MIDDLETON, After Elijah Chapman (1818-1883)
Portrait of Abraham Lincoln
New York: American Defense Society, Inc., [circa 1915]. Original steel-faced copper printing plate, after Middleton, indistinctly signed in the image. Plate Size: 14 1/16 x 10 5/8 inches; image: 12 1/8 x 8 7/8 inches.
A very rare original printing plate: a portrait of Abraham Lincoln.
A large quarter-length portrait of Abraham Lincoln (1809-1865), with his facsimile signature, and the imprint "Copyright" and "Distributed by the American Defense Society, Inc. / New York, N.Y." beneath the image (all in reverse). The President is shown gazing steadfastly at the viewer, his mind set firmly on the course he must follow. The imprint dates the plate to sometime after 1915, when the American Defense Society, Inc. was founded. The American Defense Society, Inc. was founded in 1915 in New York City, in response to the sinking of the Lusitania, as a national "aggressive, non-partisan society having for its sole aim the 'adequate national defense of the United States of America'" (The American Defense Society: History, Purpose and Accomplishments, 1918). Theodore Roosevelt was Honorary President, and the society's board members included prominent local businessmen and professionals. The plate appears to be an almost same-size version of a chromolithogaphed portrait by Middleton, published in Cincinnati, Ohio, in 1864. This chromolithograph was the only print portrait for which Lincoln provided direct advice to the artist: Lincoln suggested he consult a photograph (probably the Mathew Brady studio portrait of February 9, 1864). The original chromolithograph is oval but otherwise the two images are remarkably similar.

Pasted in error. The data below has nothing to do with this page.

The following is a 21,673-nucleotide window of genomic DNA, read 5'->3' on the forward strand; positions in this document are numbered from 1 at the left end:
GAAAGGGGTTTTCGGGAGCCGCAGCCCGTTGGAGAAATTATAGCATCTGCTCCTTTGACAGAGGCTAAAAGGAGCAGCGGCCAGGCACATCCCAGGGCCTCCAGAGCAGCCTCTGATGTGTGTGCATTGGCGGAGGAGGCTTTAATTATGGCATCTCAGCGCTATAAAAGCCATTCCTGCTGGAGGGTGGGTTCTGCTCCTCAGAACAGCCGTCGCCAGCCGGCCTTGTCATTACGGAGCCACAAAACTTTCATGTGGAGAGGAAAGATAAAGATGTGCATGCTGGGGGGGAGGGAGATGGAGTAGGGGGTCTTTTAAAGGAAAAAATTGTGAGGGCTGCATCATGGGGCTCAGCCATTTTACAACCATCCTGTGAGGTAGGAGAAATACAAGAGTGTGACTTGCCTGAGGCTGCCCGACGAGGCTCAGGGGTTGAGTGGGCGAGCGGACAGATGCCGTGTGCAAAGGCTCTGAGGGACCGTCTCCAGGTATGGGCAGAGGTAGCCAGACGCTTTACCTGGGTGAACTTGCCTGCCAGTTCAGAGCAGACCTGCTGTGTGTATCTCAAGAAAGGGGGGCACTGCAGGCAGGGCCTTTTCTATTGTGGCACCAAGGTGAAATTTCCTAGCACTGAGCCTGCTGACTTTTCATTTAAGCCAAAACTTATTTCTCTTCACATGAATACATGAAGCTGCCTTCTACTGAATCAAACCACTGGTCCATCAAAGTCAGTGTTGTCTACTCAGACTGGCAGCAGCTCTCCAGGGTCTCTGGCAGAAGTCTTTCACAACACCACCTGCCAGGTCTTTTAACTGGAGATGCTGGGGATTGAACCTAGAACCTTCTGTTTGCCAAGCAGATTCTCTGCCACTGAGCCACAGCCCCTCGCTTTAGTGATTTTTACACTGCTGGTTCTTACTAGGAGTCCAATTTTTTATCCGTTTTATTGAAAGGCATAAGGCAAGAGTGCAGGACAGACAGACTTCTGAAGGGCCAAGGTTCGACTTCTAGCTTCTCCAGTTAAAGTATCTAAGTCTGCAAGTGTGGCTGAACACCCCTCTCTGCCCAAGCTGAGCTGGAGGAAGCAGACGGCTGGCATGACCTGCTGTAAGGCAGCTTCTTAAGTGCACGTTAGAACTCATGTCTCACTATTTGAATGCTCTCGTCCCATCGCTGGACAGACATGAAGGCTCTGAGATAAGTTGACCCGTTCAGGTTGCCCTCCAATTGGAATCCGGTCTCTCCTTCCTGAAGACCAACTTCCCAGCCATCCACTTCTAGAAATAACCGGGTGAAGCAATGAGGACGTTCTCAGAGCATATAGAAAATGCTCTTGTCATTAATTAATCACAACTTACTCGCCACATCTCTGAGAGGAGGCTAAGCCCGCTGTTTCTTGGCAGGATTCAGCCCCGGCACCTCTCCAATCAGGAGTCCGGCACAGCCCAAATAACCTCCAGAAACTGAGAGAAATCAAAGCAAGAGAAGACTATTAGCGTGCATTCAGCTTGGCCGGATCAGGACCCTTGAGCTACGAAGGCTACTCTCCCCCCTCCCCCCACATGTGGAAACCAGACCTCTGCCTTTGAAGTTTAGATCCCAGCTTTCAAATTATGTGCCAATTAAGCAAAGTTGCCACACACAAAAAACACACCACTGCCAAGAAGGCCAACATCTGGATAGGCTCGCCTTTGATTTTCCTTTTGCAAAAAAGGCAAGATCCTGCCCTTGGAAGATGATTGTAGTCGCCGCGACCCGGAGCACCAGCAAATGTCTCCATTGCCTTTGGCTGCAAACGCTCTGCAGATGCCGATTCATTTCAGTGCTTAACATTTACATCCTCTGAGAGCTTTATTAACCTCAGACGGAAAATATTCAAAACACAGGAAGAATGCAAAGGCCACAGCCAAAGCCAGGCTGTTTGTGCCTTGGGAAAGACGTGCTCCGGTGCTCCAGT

Cf. Hozer, Boritt and Neely, The Lincoln Image, pp. 138 and 141.